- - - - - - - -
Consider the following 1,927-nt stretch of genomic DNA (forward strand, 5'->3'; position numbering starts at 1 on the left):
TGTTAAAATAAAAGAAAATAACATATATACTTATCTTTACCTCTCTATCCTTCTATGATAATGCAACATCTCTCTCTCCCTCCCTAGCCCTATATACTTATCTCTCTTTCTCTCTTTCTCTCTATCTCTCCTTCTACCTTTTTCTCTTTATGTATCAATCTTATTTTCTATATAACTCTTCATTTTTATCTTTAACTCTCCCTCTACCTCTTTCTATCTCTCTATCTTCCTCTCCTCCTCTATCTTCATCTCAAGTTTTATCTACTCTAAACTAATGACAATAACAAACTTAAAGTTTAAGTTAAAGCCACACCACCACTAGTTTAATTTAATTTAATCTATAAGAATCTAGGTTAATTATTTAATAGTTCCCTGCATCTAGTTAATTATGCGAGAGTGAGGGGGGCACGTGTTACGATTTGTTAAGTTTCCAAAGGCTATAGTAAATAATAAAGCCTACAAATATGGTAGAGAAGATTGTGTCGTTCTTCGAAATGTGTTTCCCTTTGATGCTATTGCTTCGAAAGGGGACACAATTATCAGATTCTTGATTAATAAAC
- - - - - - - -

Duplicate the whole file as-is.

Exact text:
Consider the following 1,927-nt stretch of genomic DNA (forward strand, 5'->3'; position numbering starts at 1 on the left):
TGTTAAAATAAAAGAAAATAACATATATACTTATCTTTACCTCTCTATCCTTCTATGATAATGCAACATCTCTCTCTCCCTCCCTAGCCCTATATACTTATCTCTCTTTCTCTCTTTCTCTCTATCTCTCCTTCTACCTTTTTCTCTTTATGTATCAATCTTATTTTCTATATAACTCTTCATTTTTATCTTTAACTCTCCCTCTACCTCTTTCTATCTCTCTATCTTCCTCTCCTCCTCTATCTTCATCTCAAGTTTTATCTACTCTAAACTAATGACAATAACAAACTTAAAGTTTAAGTTAAAGCCACACCACCACTAGTTTAATTTAATTTAATCTATAAGAATCTAGGTTAATTATTTAATAGTTCCCTGCATCTAGTTAATTATGCGAGAGTGAGGGGGGCACGTGTTACGATTTGTTAAGTTTCCAAAGGCTATAGTAAATAATAAAGCCTACAAATATGGTAGAGAAGATTGTGTCGTTCTTCGAAATGTGTTTCCCTTTGATGCTATTGCTTCGAAAGGGGACACAATTATCAGATTCTTGATTAATAAAC